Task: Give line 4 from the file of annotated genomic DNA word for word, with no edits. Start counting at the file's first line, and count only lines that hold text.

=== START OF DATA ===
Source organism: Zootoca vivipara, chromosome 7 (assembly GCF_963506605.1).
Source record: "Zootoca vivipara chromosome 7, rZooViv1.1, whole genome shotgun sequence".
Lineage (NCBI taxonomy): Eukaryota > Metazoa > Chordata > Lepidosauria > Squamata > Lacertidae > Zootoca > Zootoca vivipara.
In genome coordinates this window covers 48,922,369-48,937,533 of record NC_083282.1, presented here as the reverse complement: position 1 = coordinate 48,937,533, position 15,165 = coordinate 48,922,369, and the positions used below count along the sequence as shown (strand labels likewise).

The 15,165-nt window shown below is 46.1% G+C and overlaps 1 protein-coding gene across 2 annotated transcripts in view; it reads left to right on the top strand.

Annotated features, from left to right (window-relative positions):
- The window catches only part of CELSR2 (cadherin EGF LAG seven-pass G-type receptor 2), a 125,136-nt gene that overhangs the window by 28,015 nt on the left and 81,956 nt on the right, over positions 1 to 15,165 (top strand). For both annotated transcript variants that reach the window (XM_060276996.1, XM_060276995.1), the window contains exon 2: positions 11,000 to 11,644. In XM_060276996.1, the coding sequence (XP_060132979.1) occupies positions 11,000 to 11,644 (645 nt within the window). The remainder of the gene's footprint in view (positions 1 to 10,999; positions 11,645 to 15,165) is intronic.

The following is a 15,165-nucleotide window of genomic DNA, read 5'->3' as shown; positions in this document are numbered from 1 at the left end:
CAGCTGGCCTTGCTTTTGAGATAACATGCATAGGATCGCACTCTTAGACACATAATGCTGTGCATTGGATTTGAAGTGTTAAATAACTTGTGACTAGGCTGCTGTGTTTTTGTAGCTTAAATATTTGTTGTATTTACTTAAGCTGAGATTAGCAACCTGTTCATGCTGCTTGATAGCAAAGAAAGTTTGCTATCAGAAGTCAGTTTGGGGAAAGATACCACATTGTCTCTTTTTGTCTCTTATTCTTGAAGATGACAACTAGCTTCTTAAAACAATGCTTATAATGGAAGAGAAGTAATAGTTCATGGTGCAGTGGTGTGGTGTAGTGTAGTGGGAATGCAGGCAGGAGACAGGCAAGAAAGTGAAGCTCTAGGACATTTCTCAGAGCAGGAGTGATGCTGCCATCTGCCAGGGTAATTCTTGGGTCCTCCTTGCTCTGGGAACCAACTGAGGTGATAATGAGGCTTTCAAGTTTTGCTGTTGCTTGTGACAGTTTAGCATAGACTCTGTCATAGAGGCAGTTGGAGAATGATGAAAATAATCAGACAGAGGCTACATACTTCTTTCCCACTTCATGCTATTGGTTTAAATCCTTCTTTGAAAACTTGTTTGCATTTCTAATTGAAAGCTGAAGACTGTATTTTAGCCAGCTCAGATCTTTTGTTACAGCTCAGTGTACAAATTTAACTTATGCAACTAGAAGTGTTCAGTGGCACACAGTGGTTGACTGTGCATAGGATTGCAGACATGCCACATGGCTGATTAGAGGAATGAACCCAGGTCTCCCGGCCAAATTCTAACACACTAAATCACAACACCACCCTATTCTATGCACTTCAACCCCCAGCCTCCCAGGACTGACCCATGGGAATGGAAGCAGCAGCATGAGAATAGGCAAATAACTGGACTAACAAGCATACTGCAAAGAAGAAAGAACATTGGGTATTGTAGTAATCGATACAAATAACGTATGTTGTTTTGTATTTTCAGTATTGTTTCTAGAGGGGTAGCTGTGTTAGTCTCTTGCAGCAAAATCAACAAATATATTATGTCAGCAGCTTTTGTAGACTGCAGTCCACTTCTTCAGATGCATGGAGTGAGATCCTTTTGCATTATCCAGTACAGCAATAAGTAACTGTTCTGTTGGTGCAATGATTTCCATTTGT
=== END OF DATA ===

In genome coordinates this window covers 48,922,369-48,937,533 of record NC_083282.1, presented here as the reverse complement: position 1 = coordinate 48,937,533, position 15,165 = coordinate 48,922,369, and the positions used below count along the sequence as shown (strand labels likewise).